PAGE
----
Tuesday, September 21, 2010

The Campaign

The level of rancor directed at the pope on the occasion of the his visit to England (including the beatification of John Newman) should, I suppose, be unsurprising. But then again, it should be surprising, because it is reprehensible. Perhaps he and Rowan Williams should feel a kinship as being, at heart, theologians who are cast into political struggles to which they are not naturally drawn.

The picture of Benedict as a tyrant is obviously false. It's clear that he wants to right a lot of what he sees are wrongs and abuses that have developed over the years; his vigor in pursuing this, however, is less than dictatorial. But for some reason it is important that the pope be this malevolent, cruel, heartless, fundamentalist tyrant, so that this what he is, at least when he is written about in the secular media. The level of dislike for him is wildly disproportionate.

So here we have Garry Wills misrepresenting a nine year old address by the then-cardinal, and here we have Jim Naughton commending the attack. I defy anyone, in a few minutes, to read what Ratzinger actually said in a few minutes and come up with a coherent and succinct summary of his views re Newman. The passage is subtle, complex, and highly nuanced; it is the address of a deep-thinking theologian meditating on one of his equals if not superiors. Wills's reduction of Newman to a dissident is absolutely wrong, and Naughton's commendation of this reduction is equally wrong.

But it is worse than just wrong, because Naugtton is, after all, an agent of the ecclesiastical establishment, not a dissident. So just two posts earlier in Episcopalian Cafe, he mounts an attack on the character of Dan Martins, bishop-elect in the Diocese of Springfield, which it is hard to characterize as anything other than a deliberate misrepresentation of what Martins said. And you can hear exactly what he said, or go from there to a copy of the remarks as he intended to say them, and you can see and hear for yourself that Naughton's claim of what Martins found shameful simply isn't true.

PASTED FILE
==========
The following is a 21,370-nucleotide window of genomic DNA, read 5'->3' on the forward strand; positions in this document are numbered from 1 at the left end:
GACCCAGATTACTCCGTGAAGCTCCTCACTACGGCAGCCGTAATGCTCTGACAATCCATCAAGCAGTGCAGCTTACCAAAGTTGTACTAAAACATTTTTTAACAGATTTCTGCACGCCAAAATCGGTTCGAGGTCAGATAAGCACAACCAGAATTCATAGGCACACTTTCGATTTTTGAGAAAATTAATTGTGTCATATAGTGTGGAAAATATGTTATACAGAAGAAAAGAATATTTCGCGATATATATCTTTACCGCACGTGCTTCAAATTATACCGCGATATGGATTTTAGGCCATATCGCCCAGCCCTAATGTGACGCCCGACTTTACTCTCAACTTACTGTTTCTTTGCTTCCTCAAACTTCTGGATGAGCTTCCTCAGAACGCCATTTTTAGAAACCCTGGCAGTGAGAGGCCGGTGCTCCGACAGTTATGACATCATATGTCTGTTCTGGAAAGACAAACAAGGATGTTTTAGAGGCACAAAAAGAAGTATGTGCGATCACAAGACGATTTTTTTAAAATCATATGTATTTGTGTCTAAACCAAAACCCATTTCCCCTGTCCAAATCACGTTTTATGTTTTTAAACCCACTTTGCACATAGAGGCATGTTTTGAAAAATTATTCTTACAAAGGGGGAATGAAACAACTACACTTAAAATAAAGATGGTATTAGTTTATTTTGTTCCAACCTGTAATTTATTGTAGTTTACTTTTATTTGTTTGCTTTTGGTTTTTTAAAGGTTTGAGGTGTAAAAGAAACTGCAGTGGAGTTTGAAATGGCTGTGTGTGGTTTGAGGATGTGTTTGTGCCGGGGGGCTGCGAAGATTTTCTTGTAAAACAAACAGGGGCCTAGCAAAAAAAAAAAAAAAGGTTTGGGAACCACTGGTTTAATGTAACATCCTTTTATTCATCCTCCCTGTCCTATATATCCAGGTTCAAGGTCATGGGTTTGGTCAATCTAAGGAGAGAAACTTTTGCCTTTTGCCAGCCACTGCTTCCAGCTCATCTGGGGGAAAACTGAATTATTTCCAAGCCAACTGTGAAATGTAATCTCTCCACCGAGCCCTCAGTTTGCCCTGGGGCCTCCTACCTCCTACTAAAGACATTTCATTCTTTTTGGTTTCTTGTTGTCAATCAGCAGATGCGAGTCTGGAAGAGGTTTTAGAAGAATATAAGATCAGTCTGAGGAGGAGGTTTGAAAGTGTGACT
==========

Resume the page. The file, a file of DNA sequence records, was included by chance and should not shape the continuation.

The posturing in the remarks on Naughton's post is, as usual, quite routine and tiresome, with plenty of powerful people bemoaning the rebuke to their acts. What is more striking to me is how this fits into a long pattern of Naughton serving as an agent of agitation for the liberal establishment. Naughton is, you may recall, the person behind publicizing the Chapman memo and trying to raise the alarms about IRD and Howard Ahramson. It all fits into a consistent campaign-- and everything shows that the present presiding bishop is a participant in it-- to deny dissenting traditionalists any access to power. I think Martins has a pretty good chance at this point to survive these attacks, because I think there are probably enough bishops in the middle who will stick to their guns in allowing him to be a dissident, especially since he isn't making any noises about taking his diocese out of the church. But the pattern of hypocrisy continues: people of power commending "dissidents" like Newman, and then moving to quash any dissidence within their own ranks, even if it means saying things about the opposition that really aren't true, and beyond that, attacking others for practicing politics when everything about their acts is political in the extreme. If prophecy is speaking to power, then these are the people to whom prophecy must speak, not a man whose words at GC were not heeded and whose ascent to power is in the hands of these so-called dissidents.

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